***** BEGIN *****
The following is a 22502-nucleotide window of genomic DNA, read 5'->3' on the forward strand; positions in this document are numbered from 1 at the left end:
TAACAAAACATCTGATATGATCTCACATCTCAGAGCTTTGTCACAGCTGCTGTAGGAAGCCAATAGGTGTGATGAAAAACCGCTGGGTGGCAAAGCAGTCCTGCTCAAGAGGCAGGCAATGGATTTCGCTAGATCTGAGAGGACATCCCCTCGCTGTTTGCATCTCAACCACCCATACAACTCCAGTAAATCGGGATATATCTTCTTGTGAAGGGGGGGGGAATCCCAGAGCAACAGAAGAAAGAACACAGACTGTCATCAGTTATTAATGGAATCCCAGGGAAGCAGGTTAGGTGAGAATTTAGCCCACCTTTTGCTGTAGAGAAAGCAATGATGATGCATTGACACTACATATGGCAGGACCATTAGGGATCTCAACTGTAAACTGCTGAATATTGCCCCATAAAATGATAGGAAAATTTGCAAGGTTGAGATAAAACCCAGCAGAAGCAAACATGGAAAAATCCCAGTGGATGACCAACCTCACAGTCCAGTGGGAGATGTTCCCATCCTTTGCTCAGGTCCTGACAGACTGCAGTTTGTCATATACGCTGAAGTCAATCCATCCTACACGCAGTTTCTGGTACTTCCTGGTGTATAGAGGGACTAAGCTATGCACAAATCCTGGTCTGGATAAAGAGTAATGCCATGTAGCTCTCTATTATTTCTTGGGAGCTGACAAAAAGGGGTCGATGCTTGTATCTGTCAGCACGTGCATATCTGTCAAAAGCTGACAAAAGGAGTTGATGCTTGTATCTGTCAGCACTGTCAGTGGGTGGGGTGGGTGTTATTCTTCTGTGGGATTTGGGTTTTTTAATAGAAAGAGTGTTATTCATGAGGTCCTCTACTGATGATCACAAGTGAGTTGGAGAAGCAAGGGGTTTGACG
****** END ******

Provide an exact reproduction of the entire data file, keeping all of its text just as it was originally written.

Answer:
The following is a 22502-nucleotide window of genomic DNA, read 5'->3' on the forward strand; positions in this document are numbered from 1 at the left end:
TAACAAAACATCTGATATGATCTCACATCTCAGAGCTTTGTCACAGCTGCTGTAGGAAGCCAATAGGTGTGATGAAAAACCGCTGGGTGGCAAAGCAGTCCTGCTCAAGAGGCAGGCAATGGATTTCGCTAGATCTGAGAGGACATCCCCTCGCTGTTTGCATCTCAACCACCCATACAACTCCAGTAAATCGGGATATATCTTCTTGTGAAGGGGGGGGGAATCCCAGAGCAACAGAAGAAAGAACACAGACTGTCATCAGTTATTAATGGAATCCCAGGGAAGCAGGTTAGGTGAGAATTTAGCCCACCTTTTGCTGTAGAGAAAGCAATGATGATGCATTGACACTACATATGGCAGGACCATTAGGGATCTCAACTGTAAACTGCTGAATATTGCCCCATAAAATGATAGGAAAATTTGCAAGGTTGAGATAAAACCCAGCAGAAGCAAACATGGAAAAATCCCAGTGGATGACCAACCTCACAGTCCAGTGGGAGATGTTCCCATCCTTTGCTCAGGTCCTGACAGACTGCAGTTTGTCATATACGCTGAAGTCAATCCATCCTACACGCAGTTTCTGGTACTTCCTGGTGTATAGAGGGACTAAGCTATGCACAAATCCTGGTCTGGATAAAGAGTAATGCCATGTAGCTCTCTATTATTTCTTGGGAGCTGACAAAAAGGGGTCGATGCTTGTATCTGTCAGCACGTGCATATCTGTCAAAAGCTGACAAAAGGAGTTGATGCTTGTATCTGTCAGCACTGTCAGTGGGTGGGGTGGGTGTTATTCTTCTGTGGGATTTGGGTTTTTTAATAGAAAGAGTGTTATTCATGAGGTCCTCTACTGATGATCACAAGTGAGTTGGAGAAGCAAGGGGTTTGACG